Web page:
What might the headlines be when gold trades at new highs? The list is long and by its very nature speculative. The key undisputable fact is persistent negative real interest rates which is the swamp which motivates investment capital to seek out gold. Negative real interest rates or financial repression means distortion of markets in such a way as to create the potential for financial accidents. The overhang of bad baggage from ten years of predominantly negative real interest rates is in our opinion weightier than anything in history. The policy challenges facing the Volcker Fed and the Reagan administration that ultimately capped the previous bull market in gold seem mild by comparison to those of today. We believe that gold remains under owned and misunderstood notwithstanding a thirteen year bull market. It is considered a fringe strategy to most, a little bit exotic and slightly risqué to the mainstream investor. While policy makers attempt to buy time by inventing solutions that are incomprehensible to most, the dream of mainstream investors for robust growth amidst stable economic conditions remains alive. Faith in half-baked policy improvisations that are nothing more than repackaging bad debt in the envelope of sovereign credit, along with hope that ever increasing quantities of sovereign debt will generate growth is, in our opinion, delusional. It is a smoke screen that obscures reality and will most likely result in further misdirection of capital. When adverse outcomes become obvious, gold will seem pricey. In the current confusion of misplaced faith, it seems to us downright reasonable.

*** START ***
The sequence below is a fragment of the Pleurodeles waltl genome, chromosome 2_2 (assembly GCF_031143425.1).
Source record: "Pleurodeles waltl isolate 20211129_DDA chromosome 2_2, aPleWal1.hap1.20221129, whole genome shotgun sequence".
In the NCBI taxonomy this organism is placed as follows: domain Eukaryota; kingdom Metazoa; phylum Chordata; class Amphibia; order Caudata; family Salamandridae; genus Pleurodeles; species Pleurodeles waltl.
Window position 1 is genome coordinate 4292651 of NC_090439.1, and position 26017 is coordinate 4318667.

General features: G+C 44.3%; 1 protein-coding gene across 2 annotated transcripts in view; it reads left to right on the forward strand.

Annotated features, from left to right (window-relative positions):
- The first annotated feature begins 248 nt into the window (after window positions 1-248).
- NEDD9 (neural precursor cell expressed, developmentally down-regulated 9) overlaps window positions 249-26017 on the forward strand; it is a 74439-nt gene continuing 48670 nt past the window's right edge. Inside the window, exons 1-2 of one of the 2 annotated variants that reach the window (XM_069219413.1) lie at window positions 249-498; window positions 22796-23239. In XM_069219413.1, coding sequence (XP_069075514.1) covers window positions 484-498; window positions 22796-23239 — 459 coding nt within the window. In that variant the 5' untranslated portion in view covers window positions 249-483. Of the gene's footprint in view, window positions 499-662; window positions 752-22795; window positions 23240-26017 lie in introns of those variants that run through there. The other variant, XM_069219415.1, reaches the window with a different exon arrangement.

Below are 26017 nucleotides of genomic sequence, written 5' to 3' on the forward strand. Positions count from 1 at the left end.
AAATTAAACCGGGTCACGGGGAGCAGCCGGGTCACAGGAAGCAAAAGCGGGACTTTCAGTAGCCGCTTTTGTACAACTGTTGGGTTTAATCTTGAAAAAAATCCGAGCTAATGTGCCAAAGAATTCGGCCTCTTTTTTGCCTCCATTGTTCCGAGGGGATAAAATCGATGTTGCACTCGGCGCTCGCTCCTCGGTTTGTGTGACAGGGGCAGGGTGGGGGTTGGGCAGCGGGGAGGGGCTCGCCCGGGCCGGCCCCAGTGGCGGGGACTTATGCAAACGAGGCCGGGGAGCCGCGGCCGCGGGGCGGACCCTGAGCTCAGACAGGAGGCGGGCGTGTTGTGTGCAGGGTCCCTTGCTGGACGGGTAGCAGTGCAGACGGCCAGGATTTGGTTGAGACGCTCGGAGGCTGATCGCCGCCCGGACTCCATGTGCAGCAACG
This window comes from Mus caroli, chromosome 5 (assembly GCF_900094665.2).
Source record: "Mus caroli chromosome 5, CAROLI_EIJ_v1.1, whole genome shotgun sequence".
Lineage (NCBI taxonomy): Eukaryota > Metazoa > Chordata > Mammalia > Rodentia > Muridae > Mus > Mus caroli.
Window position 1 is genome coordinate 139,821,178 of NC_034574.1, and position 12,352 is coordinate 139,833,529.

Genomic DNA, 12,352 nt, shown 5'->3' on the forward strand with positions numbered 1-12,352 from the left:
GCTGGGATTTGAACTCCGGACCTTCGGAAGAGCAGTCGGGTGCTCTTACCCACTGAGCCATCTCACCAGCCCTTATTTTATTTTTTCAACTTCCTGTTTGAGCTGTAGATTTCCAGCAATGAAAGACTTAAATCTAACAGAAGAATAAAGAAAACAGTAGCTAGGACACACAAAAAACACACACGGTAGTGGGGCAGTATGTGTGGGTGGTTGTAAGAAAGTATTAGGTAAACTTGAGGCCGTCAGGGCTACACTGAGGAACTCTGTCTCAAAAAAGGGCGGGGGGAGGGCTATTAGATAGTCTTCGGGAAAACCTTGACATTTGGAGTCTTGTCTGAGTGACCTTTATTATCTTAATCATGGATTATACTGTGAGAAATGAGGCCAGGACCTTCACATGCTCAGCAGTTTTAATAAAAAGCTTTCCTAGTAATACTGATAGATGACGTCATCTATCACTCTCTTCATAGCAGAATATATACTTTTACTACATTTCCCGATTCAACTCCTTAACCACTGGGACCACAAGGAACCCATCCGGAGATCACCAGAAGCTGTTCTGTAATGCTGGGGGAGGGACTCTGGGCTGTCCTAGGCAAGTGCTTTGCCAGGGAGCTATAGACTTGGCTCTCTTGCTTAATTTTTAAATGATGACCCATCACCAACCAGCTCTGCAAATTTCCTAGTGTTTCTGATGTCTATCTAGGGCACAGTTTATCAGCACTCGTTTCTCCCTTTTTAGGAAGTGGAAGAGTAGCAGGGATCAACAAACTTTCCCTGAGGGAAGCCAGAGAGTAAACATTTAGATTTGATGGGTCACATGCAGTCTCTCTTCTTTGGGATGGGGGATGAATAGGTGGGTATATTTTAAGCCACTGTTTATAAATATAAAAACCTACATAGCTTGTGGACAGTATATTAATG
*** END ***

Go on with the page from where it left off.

Portfolio Manager and Senior Managing Director
July 2, 2012